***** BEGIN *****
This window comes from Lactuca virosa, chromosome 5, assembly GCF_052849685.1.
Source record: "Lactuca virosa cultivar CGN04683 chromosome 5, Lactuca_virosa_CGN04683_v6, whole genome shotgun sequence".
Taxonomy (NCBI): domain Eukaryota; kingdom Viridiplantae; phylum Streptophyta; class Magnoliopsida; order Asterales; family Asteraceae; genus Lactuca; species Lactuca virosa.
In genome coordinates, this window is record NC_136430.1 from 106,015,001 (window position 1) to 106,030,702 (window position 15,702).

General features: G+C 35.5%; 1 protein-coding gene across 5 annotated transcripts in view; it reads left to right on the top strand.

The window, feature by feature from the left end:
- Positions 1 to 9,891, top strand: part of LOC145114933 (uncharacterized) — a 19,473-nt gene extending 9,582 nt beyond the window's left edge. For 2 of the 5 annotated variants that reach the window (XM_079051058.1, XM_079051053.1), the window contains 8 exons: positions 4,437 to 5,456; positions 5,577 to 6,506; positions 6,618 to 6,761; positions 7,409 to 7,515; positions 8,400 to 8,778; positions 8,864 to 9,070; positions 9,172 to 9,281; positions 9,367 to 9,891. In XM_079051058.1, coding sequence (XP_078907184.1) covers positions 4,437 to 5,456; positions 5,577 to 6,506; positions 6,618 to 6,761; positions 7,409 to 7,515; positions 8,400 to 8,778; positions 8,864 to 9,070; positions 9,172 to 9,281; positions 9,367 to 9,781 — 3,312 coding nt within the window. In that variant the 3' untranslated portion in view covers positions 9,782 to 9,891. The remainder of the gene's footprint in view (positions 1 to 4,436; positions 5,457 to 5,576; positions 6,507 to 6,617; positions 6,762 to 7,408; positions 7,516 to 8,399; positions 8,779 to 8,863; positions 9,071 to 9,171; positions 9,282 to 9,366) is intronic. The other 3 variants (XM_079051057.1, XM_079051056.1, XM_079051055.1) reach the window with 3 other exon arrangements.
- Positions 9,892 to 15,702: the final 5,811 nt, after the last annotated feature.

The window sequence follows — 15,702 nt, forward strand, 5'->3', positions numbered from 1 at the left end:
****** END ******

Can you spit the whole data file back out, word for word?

This window comes from Lactuca virosa, chromosome 5, assembly GCF_052849685.1.
Source record: "Lactuca virosa cultivar CGN04683 chromosome 5, Lactuca_virosa_CGN04683_v6, whole genome shotgun sequence".
Taxonomy (NCBI): domain Eukaryota; kingdom Viridiplantae; phylum Streptophyta; class Magnoliopsida; order Asterales; family Asteraceae; genus Lactuca; species Lactuca virosa.
In genome coordinates, this window is record NC_136430.1 from 106,015,001 (window position 1) to 106,030,702 (window position 15,702).

General features: G+C 35.5%; 1 protein-coding gene across 5 annotated transcripts in view; it reads left to right on the top strand.

The window, feature by feature from the left end:
- Positions 1 to 9,891, top strand: part of LOC145114933 (uncharacterized) — a 19,473-nt gene extending 9,582 nt beyond the window's left edge. For 2 of the 5 annotated variants that reach the window (XM_079051058.1, XM_079051053.1), the window contains 8 exons: positions 4,437 to 5,456; positions 5,577 to 6,506; positions 6,618 to 6,761; positions 7,409 to 7,515; positions 8,400 to 8,778; positions 8,864 to 9,070; positions 9,172 to 9,281; positions 9,367 to 9,891. In XM_079051058.1, coding sequence (XP_078907184.1) covers positions 4,437 to 5,456; positions 5,577 to 6,506; positions 6,618 to 6,761; positions 7,409 to 7,515; positions 8,400 to 8,778; positions 8,864 to 9,070; positions 9,172 to 9,281; positions 9,367 to 9,781 — 3,312 coding nt within the window. In that variant the 3' untranslated portion in view covers positions 9,782 to 9,891. The remainder of the gene's footprint in view (positions 1 to 4,436; positions 5,457 to 5,576; positions 6,507 to 6,617; positions 6,762 to 7,408; positions 7,516 to 8,399; positions 8,779 to 8,863; positions 9,071 to 9,171; positions 9,282 to 9,366) is intronic. The other 3 variants (XM_079051057.1, XM_079051056.1, XM_079051055.1) reach the window with 3 other exon arrangements.
- Positions 9,892 to 15,702: the final 5,811 nt, after the last annotated feature.

The window sequence follows — 15,702 nt, forward strand, 5'->3', positions numbered from 1 at the left end: